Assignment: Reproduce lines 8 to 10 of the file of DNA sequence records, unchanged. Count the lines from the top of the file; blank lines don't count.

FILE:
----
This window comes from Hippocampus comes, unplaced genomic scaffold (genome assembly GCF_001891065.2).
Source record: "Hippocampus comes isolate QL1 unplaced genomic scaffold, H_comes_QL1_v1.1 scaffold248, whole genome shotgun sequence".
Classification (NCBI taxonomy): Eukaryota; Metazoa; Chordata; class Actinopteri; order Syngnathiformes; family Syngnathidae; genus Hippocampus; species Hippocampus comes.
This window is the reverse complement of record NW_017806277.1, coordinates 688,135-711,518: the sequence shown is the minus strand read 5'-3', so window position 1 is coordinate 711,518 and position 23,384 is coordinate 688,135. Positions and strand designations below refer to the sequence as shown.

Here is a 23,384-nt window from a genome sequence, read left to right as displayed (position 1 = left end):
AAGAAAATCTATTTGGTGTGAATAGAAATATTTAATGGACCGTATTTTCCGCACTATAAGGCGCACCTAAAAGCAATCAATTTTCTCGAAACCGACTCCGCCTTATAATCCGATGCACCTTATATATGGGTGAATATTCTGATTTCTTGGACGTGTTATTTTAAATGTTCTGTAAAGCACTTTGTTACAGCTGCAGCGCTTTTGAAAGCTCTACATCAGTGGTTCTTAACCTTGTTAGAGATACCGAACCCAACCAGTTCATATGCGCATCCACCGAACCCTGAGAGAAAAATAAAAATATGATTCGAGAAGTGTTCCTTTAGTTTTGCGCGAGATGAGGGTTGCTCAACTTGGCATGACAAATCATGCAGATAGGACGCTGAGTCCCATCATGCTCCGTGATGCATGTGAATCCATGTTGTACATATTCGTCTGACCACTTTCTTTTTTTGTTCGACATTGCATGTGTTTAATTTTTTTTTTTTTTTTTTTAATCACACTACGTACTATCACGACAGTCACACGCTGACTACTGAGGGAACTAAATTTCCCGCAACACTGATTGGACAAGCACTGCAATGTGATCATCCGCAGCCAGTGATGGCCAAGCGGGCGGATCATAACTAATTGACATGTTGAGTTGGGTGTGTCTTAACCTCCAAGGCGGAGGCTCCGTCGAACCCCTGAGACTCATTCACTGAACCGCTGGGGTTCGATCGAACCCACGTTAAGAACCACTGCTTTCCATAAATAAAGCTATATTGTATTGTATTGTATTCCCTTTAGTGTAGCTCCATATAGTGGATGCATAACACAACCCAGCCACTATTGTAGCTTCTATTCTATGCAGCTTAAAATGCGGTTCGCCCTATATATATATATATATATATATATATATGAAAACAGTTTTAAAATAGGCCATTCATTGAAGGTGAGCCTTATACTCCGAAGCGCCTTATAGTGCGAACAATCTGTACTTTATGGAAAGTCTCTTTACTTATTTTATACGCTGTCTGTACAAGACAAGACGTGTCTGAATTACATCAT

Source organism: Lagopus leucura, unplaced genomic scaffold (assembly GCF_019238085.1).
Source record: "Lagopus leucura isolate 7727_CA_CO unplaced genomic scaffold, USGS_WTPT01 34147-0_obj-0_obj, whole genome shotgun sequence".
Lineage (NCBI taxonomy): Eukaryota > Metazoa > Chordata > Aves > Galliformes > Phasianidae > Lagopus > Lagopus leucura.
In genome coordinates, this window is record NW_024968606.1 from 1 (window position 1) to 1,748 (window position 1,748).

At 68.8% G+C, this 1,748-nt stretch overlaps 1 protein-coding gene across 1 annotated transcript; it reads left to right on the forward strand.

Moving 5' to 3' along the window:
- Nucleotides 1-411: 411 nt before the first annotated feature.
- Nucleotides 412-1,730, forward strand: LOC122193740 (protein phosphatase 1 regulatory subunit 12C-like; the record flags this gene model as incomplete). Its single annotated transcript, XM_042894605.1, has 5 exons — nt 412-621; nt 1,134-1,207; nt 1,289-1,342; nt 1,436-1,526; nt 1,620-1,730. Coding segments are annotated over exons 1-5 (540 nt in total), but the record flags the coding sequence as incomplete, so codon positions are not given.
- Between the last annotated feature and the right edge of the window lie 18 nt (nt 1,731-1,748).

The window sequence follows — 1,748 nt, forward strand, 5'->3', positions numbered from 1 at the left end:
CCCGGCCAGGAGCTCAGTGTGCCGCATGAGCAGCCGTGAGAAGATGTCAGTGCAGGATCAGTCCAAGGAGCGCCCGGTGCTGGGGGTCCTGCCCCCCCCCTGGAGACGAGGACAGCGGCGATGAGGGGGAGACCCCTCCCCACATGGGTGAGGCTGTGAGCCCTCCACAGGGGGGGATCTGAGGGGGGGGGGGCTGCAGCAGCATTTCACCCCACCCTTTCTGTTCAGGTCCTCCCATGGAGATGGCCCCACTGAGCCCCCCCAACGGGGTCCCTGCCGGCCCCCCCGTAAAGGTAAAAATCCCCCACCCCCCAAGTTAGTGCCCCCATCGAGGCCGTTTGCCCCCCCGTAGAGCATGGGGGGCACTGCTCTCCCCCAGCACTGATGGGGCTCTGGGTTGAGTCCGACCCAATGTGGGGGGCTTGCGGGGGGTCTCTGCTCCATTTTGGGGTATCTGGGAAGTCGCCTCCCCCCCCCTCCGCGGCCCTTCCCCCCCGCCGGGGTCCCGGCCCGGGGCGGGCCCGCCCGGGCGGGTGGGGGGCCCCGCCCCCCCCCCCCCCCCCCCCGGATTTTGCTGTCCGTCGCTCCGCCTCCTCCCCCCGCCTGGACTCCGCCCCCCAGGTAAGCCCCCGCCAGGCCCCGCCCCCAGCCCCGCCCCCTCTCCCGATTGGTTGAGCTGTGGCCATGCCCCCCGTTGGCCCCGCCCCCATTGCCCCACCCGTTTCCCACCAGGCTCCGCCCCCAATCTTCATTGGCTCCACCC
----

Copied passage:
Source record: "Lagopus leucura isolate 7727_CA_CO unplaced genomic scaffold, USGS_WTPT01 34147-0_obj-0_obj, whole genome shotgun sequence".
Lineage (NCBI taxonomy): Eukaryota > Metazoa > Chordata > Aves > Galliformes > Phasianidae > Lagopus > Lagopus leucura.
In genome coordinates, this window is record NW_024968606.1 from 1 (window position 1) to 1,748 (window position 1,748).